davis sounds considerably less sexy than napa or san francisco or los angeles. unless you’re familiar with the uc system or live in california, you’ve probably never heard of it. and yet, on a recent trip there (i find myself there a couple times a year to visit my friend), i got inspiration for these rosemary no churn ice cream pops. the rosemary and salted almond ice cream from the good scoop was gently rosemary-y without being like roasted chicken level rosemary, with crunch from the almonds. definitely a sweet ice cream still, but with a little extra oomph.
aside from it being peak ice cream season (it was 103f in the bay area last weekend...), it's also popsicle week!! billy from wit and vinegar has his annual popsicle week going on, so ofc i'm crashing the party with a melty batch of these. if you don't freeze them until they are rock solid frozen, or if you spend too long taking pics of them in the hot summer heat, they will be uber melty.
this ice cream is on the sweet and creamy side of things, kind of plain, and then BAM (channeling my inner emeril here), rosemary. plenty of dark chocolate, because that's how you convince rosemary-weary ice cream goers, ie my mom, to give this a try. and because this ice cream tends towards the sweeter side, so white/milk/semisweet would be too sweet here. almonds for crunch and salt. it's a slightly bougie, slightly unusual flavor, perfect for summer.
2 years ago: Laura Vitale's Granola Bars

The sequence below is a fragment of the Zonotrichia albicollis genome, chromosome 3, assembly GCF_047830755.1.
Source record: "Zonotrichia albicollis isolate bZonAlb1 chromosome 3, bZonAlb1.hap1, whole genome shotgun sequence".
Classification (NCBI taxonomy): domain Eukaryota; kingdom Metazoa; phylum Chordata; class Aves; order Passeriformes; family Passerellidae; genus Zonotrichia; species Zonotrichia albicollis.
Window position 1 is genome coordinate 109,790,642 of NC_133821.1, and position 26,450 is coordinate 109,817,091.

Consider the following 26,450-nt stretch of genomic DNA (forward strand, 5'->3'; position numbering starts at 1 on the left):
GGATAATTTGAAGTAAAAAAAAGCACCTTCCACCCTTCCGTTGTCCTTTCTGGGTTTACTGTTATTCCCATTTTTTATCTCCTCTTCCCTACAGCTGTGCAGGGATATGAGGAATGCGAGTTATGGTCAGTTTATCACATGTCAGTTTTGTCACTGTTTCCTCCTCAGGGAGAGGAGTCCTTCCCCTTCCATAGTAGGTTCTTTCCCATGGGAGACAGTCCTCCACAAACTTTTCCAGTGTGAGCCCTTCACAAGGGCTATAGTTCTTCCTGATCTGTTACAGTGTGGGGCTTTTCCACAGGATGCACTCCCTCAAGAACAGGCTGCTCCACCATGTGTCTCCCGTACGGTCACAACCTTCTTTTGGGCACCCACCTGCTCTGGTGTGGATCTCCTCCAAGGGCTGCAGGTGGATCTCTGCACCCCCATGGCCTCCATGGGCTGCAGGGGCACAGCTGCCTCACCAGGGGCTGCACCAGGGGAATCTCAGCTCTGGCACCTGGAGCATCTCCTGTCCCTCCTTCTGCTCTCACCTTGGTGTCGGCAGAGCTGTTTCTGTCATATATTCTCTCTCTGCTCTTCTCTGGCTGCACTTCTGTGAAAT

These rosemary no churn ice cream pops are filled with flecks of rosemary, so you know exactly what you're biting into.
- 2 cups cold heavy cream
- 14 ounces sweetened condensed milk
- ½ - 1 teaspoon almond extract or amaretto or to taste
- 2 tablespoons finely chopped rosemary or to taste
- 7 ounces chopped dark chocolate
- ½ cup roasted salted almonds chopped
In a large bowl, beat the cream until stiff peaks form. Fold the whipped cream into condensed milk mixture. Fold in the almond extract and rosemary.
Spread into a sheet pan. Freeze until firm, at least 6 hours. Use a cookie cutter or round cup to cut out rounds of the ice cream, and add a popsicle stick into the side of each. Place each pop on a square of wax paper. Freeze until rock solid, and keep in the freezer until ready to use.
Alternatively, you could also pour the mixture into popsicle molds or disposable paper cups. Run the molds under cold water, then gently take the popsicles out (if the stick starts to wiggle around, unattached to the ice cream, stick the mold back in the freezer for a couple of hours before trying to take them out again).
Assembly: Melt the chocolate in a deep container that’s wide enough to accommodate the width of your pop.
Dip the pops into the chocolate, then place on a piece of wax paper. Sprinkle with almonds. Serve immediately or keep in the freezer until ready to serve.
Ice cream adapted slightly from Everyday Food, June 2011.
The amount of rosemary is to taste, but keep in mind that the rosemary flavor tends to intensify as the ice cream freezes, and the base may taste weaker than the final ice cream. If you don't want to bite into rosemary, you could let the rosemary steep in the cream overnight in the fridge, then strain it out. I like to keep the rosemary in the ice cream for the pop of green.